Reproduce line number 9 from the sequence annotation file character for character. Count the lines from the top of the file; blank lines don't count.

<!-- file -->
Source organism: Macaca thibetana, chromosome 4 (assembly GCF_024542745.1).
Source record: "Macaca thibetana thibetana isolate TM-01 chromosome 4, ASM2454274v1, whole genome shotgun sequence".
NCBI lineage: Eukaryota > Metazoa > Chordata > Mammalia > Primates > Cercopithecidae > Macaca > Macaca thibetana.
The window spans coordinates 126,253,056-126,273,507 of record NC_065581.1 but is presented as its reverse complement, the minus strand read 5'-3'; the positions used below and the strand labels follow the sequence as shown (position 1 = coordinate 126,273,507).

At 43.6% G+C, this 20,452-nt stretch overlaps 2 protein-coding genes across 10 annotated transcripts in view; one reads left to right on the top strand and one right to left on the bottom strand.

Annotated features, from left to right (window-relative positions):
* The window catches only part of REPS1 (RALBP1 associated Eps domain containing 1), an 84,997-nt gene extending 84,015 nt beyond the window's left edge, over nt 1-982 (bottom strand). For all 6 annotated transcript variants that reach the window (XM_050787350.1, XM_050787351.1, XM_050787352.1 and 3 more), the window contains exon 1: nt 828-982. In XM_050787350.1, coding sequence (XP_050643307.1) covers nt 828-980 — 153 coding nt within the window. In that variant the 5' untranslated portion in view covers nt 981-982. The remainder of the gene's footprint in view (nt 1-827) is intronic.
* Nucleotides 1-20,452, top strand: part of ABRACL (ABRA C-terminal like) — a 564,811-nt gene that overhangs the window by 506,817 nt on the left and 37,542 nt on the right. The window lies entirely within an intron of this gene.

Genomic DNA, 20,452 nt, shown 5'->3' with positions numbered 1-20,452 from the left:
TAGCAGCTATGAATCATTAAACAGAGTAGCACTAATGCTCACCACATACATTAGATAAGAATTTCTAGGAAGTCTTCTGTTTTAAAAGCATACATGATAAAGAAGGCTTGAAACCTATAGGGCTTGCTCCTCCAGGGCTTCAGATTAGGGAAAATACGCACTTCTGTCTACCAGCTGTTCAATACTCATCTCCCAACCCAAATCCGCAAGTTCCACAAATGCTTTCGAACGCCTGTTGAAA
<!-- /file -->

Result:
Genomic DNA, 20,452 nt, shown 5'->3' with positions numbered 1-20,452 from the left: